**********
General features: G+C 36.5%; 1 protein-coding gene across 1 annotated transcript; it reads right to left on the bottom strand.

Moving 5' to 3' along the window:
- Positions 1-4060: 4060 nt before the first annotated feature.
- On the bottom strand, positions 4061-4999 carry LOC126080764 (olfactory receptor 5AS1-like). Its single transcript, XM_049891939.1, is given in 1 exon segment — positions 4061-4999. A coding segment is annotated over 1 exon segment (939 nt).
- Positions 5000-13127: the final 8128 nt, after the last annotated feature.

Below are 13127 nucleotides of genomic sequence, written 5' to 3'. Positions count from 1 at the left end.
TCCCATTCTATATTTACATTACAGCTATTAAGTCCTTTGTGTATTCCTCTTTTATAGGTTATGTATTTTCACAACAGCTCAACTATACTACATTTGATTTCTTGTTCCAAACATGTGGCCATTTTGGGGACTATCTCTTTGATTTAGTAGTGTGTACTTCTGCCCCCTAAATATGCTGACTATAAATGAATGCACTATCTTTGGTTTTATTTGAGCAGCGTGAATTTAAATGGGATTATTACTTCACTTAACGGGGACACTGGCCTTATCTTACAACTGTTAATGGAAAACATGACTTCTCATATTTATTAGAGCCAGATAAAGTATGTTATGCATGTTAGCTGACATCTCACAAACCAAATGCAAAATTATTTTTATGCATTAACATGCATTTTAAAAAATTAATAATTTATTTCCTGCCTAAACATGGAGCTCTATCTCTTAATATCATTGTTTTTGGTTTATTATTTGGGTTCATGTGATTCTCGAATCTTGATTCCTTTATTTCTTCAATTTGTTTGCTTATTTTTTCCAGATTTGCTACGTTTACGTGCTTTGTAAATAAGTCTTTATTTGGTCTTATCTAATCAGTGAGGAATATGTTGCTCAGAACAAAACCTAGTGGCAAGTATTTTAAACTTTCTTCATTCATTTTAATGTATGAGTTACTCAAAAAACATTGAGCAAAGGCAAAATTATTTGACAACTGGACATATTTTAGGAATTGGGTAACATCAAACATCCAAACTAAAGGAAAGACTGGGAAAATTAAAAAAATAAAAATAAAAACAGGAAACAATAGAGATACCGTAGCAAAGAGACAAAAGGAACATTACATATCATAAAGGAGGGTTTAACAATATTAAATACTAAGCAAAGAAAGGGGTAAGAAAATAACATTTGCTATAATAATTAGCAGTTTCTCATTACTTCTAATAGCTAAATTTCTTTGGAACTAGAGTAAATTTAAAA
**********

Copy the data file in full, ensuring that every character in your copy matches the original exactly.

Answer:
General features: G+C 36.5%; 1 protein-coding gene across 1 annotated transcript; it reads right to left on the bottom strand.

Moving 5' to 3' along the window:
- Positions 1-4060: 4060 nt before the first annotated feature.
- On the bottom strand, positions 4061-4999 carry LOC126080764 (olfactory receptor 5AS1-like). Its single transcript, XM_049891939.1, is given in 1 exon segment — positions 4061-4999. A coding segment is annotated over 1 exon segment (939 nt).
- Positions 5000-13127: the final 8128 nt, after the last annotated feature.

Below are 13127 nucleotides of genomic sequence, written 5' to 3'. Positions count from 1 at the left end.
TCCCATTCTATATTTACATTACAGCTATTAAGTCCTTTGTGTATTCCTCTTTTATAGGTTATGTATTTTCACAACAGCTCAACTATACTACATTTGATTTCTTGTTCCAAACATGTGGCCATTTTGGGGACTATCTCTTTGATTTAGTAGTGTGTACTTCTGCCCCCTAAATATGCTGACTATAAATGAATGCACTATCTTTGGTTTTATTTGAGCAGCGTGAATTTAAATGGGATTATTACTTCACTTAACGGGGACACTGGCCTTATCTTACAACTGTTAATGGAAAACATGACTTCTCATATTTATTAGAGCCAGATAAAGTATGTTATGCATGTTAGCTGACATCTCACAAACCAAATGCAAAATTATTTTTATGCATTAACATGCATTTTAAAAAATTAATAATTTATTTCCTGCCTAAACATGGAGCTCTATCTCTTAATATCATTGTTTTTGGTTTATTATTTGGGTTCATGTGATTCTCGAATCTTGATTCCTTTATTTCTTCAATTTGTTTGCTTATTTTTTCCAGATTTGCTACGTTTACGTGCTTTGTAAATAAGTCTTTATTTGGTCTTATCTAATCAGTGAGGAATATGTTGCTCAGAACAAAACCTAGTGGCAAGTATTTTAAACTTTCTTCATTCATTTTAATGTATGAGTTACTCAAAAAACATTGAGCAAAGGCAAAATTATTTGACAACTGGACATATTTTAGGAATTGGGTAACATCAAACATCCAAACTAAAGGAAAGACTGGGAAAATTAAAAAAATAAAAATAAAAACAGGAAACAATAGAGATACCGTAGCAAAGAGACAAAAGGAACATTACATATCATAAAGGAGGGTTTAACAATATTAAATACTAAGCAAAGAAAGGGGTAAGAAAATAACATTTGCTATAATAATTAGCAGTTTCTCATTACTTCTAATAGCTAAATTTCTTTGGAACTAGAGTAAATTTAAAA